London Burning

LONDON—On Friday, I met a former English teacher of mine for lunch near his home in Brixton, a neighborhood in South London. As he gave me a quick tour of Brixton—a diverse, somewhat rundown area with a lively market—he shared his belief that the neighborhood had improved greatly since riots, which were motivated by race issues and social discontent, took place there in the 1980s.

I’m sure it has, but less than three days after our meeting hundreds of looters stormed an electronics shop in Brixton. It is a familiar story in London’s urban sprawl—often in its poorer, more marginalized outer areas, such as Tottenham, Croydon, and Hackney. It all started on Thursday in the northern neighborhood of Tottenham, after police lethally shot Mark Duggan, a local father of four and alleged gangster. A peaceful protest soon descended into anarchy, and over the following few days dozens of areas around the metropolis bore witness to arson and looting. As I write these words, there is a strong likelihood that the violence will repeat itself this Tuesday evening, despite police efforts to the contrary. It’s not an exaggeration to say that riots have engulfed the city.

It is clear that the thousands of youths hurling bricks and stones at police on the streets of London aren’t protesting the death of Mark Duggan. The vast majority of them didn’t even know him. The real victims of this tragedy are the now homeless residents of the torched building in Tottenham. They include Aaron Biber, an 89-year-old barber, who lost his business in the mayhem. Yet a little part of me thinks the rioters, even if not justified in their actions, deserve to be understood.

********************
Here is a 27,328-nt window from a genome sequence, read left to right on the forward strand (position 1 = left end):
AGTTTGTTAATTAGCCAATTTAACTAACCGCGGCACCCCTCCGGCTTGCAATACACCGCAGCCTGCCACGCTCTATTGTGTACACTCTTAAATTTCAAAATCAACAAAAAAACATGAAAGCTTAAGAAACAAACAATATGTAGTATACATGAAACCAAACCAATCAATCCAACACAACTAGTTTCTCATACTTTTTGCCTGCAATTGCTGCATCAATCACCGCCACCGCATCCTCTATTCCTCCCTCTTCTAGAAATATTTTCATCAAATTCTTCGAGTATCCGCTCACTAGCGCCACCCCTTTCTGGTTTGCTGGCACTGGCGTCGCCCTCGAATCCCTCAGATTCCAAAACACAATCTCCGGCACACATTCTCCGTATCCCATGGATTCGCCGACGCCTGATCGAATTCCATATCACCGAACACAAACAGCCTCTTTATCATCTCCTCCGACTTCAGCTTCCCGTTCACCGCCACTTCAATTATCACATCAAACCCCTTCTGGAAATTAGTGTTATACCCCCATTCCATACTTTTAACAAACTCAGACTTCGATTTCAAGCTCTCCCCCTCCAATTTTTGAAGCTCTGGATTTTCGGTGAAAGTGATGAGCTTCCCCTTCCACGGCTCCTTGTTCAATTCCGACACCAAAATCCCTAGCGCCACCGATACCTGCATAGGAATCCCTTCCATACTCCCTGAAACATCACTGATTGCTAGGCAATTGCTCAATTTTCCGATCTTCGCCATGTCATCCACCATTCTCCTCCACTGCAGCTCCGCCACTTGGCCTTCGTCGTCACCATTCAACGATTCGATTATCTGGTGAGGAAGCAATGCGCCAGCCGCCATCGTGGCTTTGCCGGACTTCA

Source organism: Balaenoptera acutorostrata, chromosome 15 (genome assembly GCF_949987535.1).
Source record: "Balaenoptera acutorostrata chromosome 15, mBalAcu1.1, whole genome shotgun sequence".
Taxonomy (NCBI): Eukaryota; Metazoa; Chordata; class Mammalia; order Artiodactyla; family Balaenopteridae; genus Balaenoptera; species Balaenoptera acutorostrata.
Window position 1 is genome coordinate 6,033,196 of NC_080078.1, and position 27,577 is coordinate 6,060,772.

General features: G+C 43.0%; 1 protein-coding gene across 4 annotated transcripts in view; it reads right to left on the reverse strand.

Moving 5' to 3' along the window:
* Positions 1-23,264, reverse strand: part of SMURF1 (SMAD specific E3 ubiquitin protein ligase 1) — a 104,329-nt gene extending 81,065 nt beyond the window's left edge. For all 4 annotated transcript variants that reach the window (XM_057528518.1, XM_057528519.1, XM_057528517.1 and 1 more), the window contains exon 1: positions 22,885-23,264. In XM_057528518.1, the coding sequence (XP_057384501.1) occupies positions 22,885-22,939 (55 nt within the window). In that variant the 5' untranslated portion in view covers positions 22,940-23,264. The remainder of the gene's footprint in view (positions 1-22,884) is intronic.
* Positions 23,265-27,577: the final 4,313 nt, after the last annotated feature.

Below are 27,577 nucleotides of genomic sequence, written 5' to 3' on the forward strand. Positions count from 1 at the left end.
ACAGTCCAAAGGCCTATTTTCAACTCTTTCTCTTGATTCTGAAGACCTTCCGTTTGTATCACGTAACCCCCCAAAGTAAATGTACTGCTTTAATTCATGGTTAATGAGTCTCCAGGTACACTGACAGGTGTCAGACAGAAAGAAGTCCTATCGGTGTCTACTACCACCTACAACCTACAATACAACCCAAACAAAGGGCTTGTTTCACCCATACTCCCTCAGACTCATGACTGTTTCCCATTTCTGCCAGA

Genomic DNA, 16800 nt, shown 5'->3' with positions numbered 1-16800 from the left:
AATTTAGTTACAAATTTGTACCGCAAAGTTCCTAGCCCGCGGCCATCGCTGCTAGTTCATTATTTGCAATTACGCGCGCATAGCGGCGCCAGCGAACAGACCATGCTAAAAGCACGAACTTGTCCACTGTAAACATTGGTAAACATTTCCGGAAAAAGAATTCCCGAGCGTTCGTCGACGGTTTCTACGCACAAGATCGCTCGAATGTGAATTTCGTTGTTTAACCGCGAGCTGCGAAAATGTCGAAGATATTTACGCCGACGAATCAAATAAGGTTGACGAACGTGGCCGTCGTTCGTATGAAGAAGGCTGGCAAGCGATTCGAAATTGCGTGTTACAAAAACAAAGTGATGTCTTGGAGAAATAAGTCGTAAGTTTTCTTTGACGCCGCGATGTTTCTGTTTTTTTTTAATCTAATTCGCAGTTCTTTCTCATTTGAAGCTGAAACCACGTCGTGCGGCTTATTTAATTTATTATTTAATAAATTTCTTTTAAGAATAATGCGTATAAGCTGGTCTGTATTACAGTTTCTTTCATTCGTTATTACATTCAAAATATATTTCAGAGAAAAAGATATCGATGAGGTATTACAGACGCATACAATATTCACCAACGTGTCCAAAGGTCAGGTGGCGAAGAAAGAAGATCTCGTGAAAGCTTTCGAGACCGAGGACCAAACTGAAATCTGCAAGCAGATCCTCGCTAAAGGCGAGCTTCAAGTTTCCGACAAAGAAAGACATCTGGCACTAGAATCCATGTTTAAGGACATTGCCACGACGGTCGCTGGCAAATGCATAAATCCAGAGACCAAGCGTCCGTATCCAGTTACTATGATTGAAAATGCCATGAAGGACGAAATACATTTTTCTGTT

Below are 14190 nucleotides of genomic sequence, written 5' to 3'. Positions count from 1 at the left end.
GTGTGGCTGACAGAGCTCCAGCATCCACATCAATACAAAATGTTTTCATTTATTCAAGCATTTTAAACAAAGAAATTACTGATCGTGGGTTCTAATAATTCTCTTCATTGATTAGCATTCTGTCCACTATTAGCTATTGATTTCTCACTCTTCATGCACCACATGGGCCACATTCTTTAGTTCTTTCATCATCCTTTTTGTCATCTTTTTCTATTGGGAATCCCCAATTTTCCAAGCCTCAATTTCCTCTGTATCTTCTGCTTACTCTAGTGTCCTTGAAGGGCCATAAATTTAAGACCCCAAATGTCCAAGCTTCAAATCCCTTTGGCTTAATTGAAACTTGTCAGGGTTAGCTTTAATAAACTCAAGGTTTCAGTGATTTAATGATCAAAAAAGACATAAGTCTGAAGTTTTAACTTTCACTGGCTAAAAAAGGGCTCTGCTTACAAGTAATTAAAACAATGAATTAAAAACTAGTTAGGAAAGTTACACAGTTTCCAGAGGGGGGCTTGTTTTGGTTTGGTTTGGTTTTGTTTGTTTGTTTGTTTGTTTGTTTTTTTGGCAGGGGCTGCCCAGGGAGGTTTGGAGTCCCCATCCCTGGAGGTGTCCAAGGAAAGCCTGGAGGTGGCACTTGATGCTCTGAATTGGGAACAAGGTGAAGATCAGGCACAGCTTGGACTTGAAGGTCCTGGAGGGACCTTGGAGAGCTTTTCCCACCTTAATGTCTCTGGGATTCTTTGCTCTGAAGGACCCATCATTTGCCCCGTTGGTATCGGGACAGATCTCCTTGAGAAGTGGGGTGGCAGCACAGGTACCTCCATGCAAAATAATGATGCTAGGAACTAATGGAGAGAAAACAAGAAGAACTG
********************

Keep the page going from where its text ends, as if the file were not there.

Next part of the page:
London’s gross inequality is difficult to ignore. Some hotels charge 40 pounds for tea. That’s $60 for an afternoon snack. It’s more than what someone under 20 working at the UK minimum wage can expect to make in a day. In the outer reaches of London, populated by ethnic minorities who have long faced discrimination, even those jobs are hard to come by. The unemployment rate in areas of outer London can approach 16%.

Furthermore, for all the people lining up to buy $60 tea, this is not a city where money goes very far unless you have a lot of it. To give just one example, a single trip on the Tube, or subway, can cost 4 pounds. Add in the ethnic tensions that, for all its multicultural nature, permeate London, and the result is a toxic mix. While that mix happened to explode this weekend, it is one that has long festered in a gradual but equally harmful way.

While the recent upsurge in crime will probably, hopefully, fade away soon as police battle to restore order to these streets, the underlying problem will remain. It’s a problem that cannot be solved overnight, but until the U.K. comes to terms with its far-reaching social issues, violence of this sort will continue to boil over every now and again, a reminder that the disenfranchised need a voice too.

Jorge A. Araya ’14 is an editorial writer in Dunster House.

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